Flowering current – Ribes sanguineum is a spring pick me up for people and nectar for hummingbirds.
How to Kill your plants
Plant too deep – Dig the hole several inches deeper than the root ball of the new plant. Plant them in the lowest area of your property.
Water them every day their first summer. They might live a few months but will die in their first winter even if you only over watered them in the summer.
Dig the hole twice as wide but only as deep as the root ball of the new plant. Plant 1” too high and bring soil to the plants edges. Water carefully the first summer. A slow soak rather than daily light sprinkles of water is best. Mulch the plant in the fall and spring, don’t fertilize.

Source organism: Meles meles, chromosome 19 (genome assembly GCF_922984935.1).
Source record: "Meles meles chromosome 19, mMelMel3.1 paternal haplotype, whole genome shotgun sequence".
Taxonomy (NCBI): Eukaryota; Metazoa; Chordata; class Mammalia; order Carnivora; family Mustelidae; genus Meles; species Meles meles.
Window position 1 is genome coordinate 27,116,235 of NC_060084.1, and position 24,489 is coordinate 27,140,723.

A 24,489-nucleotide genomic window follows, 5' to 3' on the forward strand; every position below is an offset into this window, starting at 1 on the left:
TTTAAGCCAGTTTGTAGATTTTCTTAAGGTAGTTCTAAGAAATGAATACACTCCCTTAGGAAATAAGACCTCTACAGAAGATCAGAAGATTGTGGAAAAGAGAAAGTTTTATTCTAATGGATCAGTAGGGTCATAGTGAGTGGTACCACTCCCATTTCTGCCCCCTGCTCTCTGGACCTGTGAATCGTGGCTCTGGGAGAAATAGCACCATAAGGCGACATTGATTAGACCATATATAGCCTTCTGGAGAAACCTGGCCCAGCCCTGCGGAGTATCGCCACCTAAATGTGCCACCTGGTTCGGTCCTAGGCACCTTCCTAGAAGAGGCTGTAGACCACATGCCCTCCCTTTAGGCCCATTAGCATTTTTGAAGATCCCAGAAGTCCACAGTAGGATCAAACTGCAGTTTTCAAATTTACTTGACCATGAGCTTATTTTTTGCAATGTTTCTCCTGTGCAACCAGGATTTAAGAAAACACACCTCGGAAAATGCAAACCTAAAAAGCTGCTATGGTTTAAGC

NW Native Sword fern – Polystichum munitum has upright fronds in sun and horizontal low fronds in shade.
Mix of NW Native Plants and Non Native Plants
As a Portland landscape designer, when I have clients who want no water landscapes, I tend to mix other plants with NW native plants. My list for a full sun area might look like this: Spanish lavender, dwarf manzanita groundcovers, oat grass, heather, California lilac, true dwarf pines, smoke tree, madrone, manzanita trees, grama grass, dwarf fountain grasses, rosemary, hebe, stepables like ‘Elfin Pink’ thyme.
If you are looking for drought tolerant landscaping, contact Carol for more information on Oregon native plants.